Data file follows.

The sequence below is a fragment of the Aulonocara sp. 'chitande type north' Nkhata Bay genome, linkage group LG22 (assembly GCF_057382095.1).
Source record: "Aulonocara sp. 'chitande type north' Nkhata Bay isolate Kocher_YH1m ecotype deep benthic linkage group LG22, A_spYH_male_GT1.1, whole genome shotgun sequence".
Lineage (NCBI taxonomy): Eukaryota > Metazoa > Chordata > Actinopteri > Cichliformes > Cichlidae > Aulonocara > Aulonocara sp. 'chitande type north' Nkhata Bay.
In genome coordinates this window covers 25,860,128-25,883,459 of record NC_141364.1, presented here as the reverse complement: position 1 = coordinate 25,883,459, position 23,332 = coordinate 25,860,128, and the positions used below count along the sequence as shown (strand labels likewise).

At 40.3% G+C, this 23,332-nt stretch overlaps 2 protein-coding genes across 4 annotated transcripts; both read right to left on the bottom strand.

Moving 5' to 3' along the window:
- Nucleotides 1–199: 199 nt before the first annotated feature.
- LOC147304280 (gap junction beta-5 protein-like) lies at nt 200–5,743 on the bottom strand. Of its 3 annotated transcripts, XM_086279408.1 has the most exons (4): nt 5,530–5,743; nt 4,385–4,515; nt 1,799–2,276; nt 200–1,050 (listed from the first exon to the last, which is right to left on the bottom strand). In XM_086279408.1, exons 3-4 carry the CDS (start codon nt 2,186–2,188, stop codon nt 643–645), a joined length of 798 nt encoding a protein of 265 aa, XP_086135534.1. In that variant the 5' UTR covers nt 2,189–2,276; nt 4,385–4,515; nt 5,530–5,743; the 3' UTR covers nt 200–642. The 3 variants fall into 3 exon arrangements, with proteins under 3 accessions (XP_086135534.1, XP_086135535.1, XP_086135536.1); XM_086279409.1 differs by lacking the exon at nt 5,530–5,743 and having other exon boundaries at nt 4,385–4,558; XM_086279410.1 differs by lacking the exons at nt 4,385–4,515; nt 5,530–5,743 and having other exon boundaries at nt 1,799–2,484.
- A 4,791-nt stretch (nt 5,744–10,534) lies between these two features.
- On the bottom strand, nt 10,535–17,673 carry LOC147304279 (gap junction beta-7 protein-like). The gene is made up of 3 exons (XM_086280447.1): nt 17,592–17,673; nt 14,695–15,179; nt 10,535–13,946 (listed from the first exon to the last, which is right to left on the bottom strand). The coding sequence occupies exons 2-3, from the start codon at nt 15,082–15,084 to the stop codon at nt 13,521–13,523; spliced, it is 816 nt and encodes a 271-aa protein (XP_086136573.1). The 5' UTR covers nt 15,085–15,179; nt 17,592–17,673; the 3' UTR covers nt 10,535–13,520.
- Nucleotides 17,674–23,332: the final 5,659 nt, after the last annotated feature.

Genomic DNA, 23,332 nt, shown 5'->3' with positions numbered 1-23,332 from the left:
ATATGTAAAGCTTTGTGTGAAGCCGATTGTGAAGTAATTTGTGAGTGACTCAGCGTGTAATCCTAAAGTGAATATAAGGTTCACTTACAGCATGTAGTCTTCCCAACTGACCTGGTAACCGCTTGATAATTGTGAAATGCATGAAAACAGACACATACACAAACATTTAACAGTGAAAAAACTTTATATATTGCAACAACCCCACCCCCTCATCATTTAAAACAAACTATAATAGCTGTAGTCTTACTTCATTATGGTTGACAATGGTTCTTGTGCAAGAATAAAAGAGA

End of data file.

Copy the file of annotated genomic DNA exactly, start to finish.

The sequence below is a fragment of the Aulonocara sp. 'chitande type north' Nkhata Bay genome, linkage group LG22 (assembly GCF_057382095.1).
Source record: "Aulonocara sp. 'chitande type north' Nkhata Bay isolate Kocher_YH1m ecotype deep benthic linkage group LG22, A_spYH_male_GT1.1, whole genome shotgun sequence".
Lineage (NCBI taxonomy): Eukaryota > Metazoa > Chordata > Actinopteri > Cichliformes > Cichlidae > Aulonocara > Aulonocara sp. 'chitande type north' Nkhata Bay.
In genome coordinates this window covers 25,860,128-25,883,459 of record NC_141364.1, presented here as the reverse complement: position 1 = coordinate 25,883,459, position 23,332 = coordinate 25,860,128, and the positions used below count along the sequence as shown (strand labels likewise).

At 40.3% G+C, this 23,332-nt stretch overlaps 2 protein-coding genes across 4 annotated transcripts; both read right to left on the bottom strand.

Moving 5' to 3' along the window:
- Nucleotides 1–199: 199 nt before the first annotated feature.
- LOC147304280 (gap junction beta-5 protein-like) lies at nt 200–5,743 on the bottom strand. Of its 3 annotated transcripts, XM_086279408.1 has the most exons (4): nt 5,530–5,743; nt 4,385–4,515; nt 1,799–2,276; nt 200–1,050 (listed from the first exon to the last, which is right to left on the bottom strand). In XM_086279408.1, exons 3-4 carry the CDS (start codon nt 2,186–2,188, stop codon nt 643–645), a joined length of 798 nt encoding a protein of 265 aa, XP_086135534.1. In that variant the 5' UTR covers nt 2,189–2,276; nt 4,385–4,515; nt 5,530–5,743; the 3' UTR covers nt 200–642. The 3 variants fall into 3 exon arrangements, with proteins under 3 accessions (XP_086135534.1, XP_086135535.1, XP_086135536.1); XM_086279409.1 differs by lacking the exon at nt 5,530–5,743 and having other exon boundaries at nt 4,385–4,558; XM_086279410.1 differs by lacking the exons at nt 4,385–4,515; nt 5,530–5,743 and having other exon boundaries at nt 1,799–2,484.
- A 4,791-nt stretch (nt 5,744–10,534) lies between these two features.
- On the bottom strand, nt 10,535–17,673 carry LOC147304279 (gap junction beta-7 protein-like). The gene is made up of 3 exons (XM_086280447.1): nt 17,592–17,673; nt 14,695–15,179; nt 10,535–13,946 (listed from the first exon to the last, which is right to left on the bottom strand). The coding sequence occupies exons 2-3, from the start codon at nt 15,082–15,084 to the stop codon at nt 13,521–13,523; spliced, it is 816 nt and encodes a 271-aa protein (XP_086136573.1). The 5' UTR covers nt 15,085–15,179; nt 17,592–17,673; the 3' UTR covers nt 10,535–13,520.
- Nucleotides 17,674–23,332: the final 5,659 nt, after the last annotated feature.

Genomic DNA, 23,332 nt, shown 5'->3' with positions numbered 1-23,332 from the left:
ATATGTAAAGCTTTGTGTGAAGCCGATTGTGAAGTAATTTGTGAGTGACTCAGCGTGTAATCCTAAAGTGAATATAAGGTTCACTTACAGCATGTAGTCTTCCCAACTGACCTGGTAACCGCTTGATAATTGTGAAATGCATGAAAACAGACACATACACAAACATTTAACAGTGAAAAAACTTTATATATTGCAACAACCCCACCCCCTCATCATTTAAAACAAACTATAATAGCTGTAGTCTTACTTCATTATGGTTGACAATGGTTCTTGTGCAAGAATAAAAGAGA